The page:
Infants (0-1 year old)Diet
Breast milk or iron fortified formula is the most important source of calories and nutrition. 24-40 ounces a day is normal for a healthy infant, even with solid foods. It is now time to start feeding your infant solid food if you have not tried it yet.
If you and your doctor have decided to start solid foods, you may begin with 1 tablespoon of rice cereal mixed with formula, breast milk or a small amount of juice. Once your child takes the cereal readily from the spoon, you may begin to increase the amount of cereal to 2 or 3 tablespoons a serving in 1 to 2 feedings a day. After 2-3 weeks of cereal, you may begin vegetables. Fruits may be added 2-3 weeks after the vegetables. Give only one new food every 4 days, watching carefully for any food allergy. Many people prefer to start with yellow vegetables. Other foods that your infant may enjoy include mashed table foods such as potatoes, bananas, etc. You may add meat to the diet about nine months of age; formula contains plenty of protein.
At eight to ten months, your child may begin soft finger foods.
Avoid infant feedersSafety checklist
Development by 9 months
- Car seat (rear-facing until your child is 18-20lbs and 1 year old).
- Set water heater to 120of.
- Protect your child from falling off of beds and changing tables.
- Please do not smoke around your child; cigarette smoke has been associated with increased frequency of colds, ear infections and asthma attacks.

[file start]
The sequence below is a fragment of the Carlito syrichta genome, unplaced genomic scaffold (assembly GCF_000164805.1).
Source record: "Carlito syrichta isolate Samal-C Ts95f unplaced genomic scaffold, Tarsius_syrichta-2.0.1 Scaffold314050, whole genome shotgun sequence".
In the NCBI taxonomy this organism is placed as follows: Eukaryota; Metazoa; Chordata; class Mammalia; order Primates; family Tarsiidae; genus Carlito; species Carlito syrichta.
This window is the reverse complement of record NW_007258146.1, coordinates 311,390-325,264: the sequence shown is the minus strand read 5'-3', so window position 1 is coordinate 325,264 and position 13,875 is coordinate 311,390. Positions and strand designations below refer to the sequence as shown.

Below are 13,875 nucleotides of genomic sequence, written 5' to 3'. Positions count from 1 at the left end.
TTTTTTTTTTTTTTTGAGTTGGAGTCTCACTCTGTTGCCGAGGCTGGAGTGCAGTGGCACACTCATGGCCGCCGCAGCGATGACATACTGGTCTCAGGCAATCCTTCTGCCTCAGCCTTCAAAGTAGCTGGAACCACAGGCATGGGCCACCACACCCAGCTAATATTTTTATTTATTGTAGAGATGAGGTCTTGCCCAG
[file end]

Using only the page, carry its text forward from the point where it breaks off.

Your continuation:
- Smoke detectors are a must.
- Avoid walkers as they can be a source of injury and may actually delay walking.
Sits alone, crawls, pulls to a stand, walks hanging on to furniture, begins using a pincer grasp, may put objects in a container and take them out again, responds to "no" and to simple verbal requests, uses simple gestures such as wave, verbalizes with "d", "b", and "m" sounds (dada, baba, mama). May drink from a cup. Stranger awareness and separation anxiety may begin at this time.
This is the excellent time to wean your child from the pacifier during the daytime, making it a nighttime and nap object.Illnesses
Colds: saline drops in the nose followed by bulb suctioning is still best, but you may also give Pediacare infant drops or yellow Triaminic to relieve congestion. We recommend that you avoid antihistimines unless prescribed by a physician. Please call the office for an appointment if your child has a fever greater than 24 to 48 hours or if the cold has lasted greater than a week and is accompanied by green discharge.
Vomiting and diarrhea: if your child vomits, allow the stomach to rest 1-2 hours without any food or liquid. Then you may give him small, frequent amounts of Pedialyte, Ricelyte, or other clear liquids (1/2 ounce every 15 minutes). The amount of liquid can be increased every hour. After eight hours without vomiting, you can restart formula. If vomiting persists greater than 24 hours or if your child appears to be getting dehydrated with no urine in 6 to 8 hours, please call the office for an appointment.
Ear infections: if your child has a cold and is not sleeping well, or is pulling on his ear or is quite fussy, your child may have an ear infection, and she will need an appointment to be seen. Until that appointment, it will be important to keep your child comfortable with regular doses of Tylenol for the pain and fever.
Teething: teething occasionally causes fussiness, low-grade temperature (less than 100.5), drooling and a desire to chew on rings of firm rubber. Tylenol may be used, but medications that you apply to the gums are not usually helpful. Don’t forget to brush or wipe the new teeth daily once they appear.